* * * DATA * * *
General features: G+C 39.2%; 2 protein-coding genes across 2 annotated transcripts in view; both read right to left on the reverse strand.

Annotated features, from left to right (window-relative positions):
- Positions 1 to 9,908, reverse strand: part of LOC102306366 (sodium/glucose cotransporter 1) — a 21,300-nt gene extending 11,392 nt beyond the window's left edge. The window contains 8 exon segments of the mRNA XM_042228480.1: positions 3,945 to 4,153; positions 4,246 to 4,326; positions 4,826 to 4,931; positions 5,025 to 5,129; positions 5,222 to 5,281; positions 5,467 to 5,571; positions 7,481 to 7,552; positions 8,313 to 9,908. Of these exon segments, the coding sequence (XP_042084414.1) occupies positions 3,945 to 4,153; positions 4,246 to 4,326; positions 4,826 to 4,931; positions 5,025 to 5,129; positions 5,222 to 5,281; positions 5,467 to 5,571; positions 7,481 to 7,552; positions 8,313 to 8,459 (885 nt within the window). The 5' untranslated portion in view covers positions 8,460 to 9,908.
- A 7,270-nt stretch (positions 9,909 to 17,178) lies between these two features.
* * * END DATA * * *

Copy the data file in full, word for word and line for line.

General features: G+C 39.2%; 2 protein-coding genes across 2 annotated transcripts in view; both read right to left on the reverse strand.

Annotated features, from left to right (window-relative positions):
- Positions 1 to 9,908, reverse strand: part of LOC102306366 (sodium/glucose cotransporter 1) — a 21,300-nt gene extending 11,392 nt beyond the window's left edge. The window contains 8 exon segments of the mRNA XM_042228480.1: positions 3,945 to 4,153; positions 4,246 to 4,326; positions 4,826 to 4,931; positions 5,025 to 5,129; positions 5,222 to 5,281; positions 5,467 to 5,571; positions 7,481 to 7,552; positions 8,313 to 9,908. Of these exon segments, the coding sequence (XP_042084414.1) occupies positions 3,945 to 4,153; positions 4,246 to 4,326; positions 4,826 to 4,931; positions 5,025 to 5,129; positions 5,222 to 5,281; positions 5,467 to 5,571; positions 7,481 to 7,552; positions 8,313 to 8,459 (885 nt within the window). The 5' untranslated portion in view covers positions 8,460 to 9,908.
- A 7,270-nt stretch (positions 9,909 to 17,178) lies between these two features.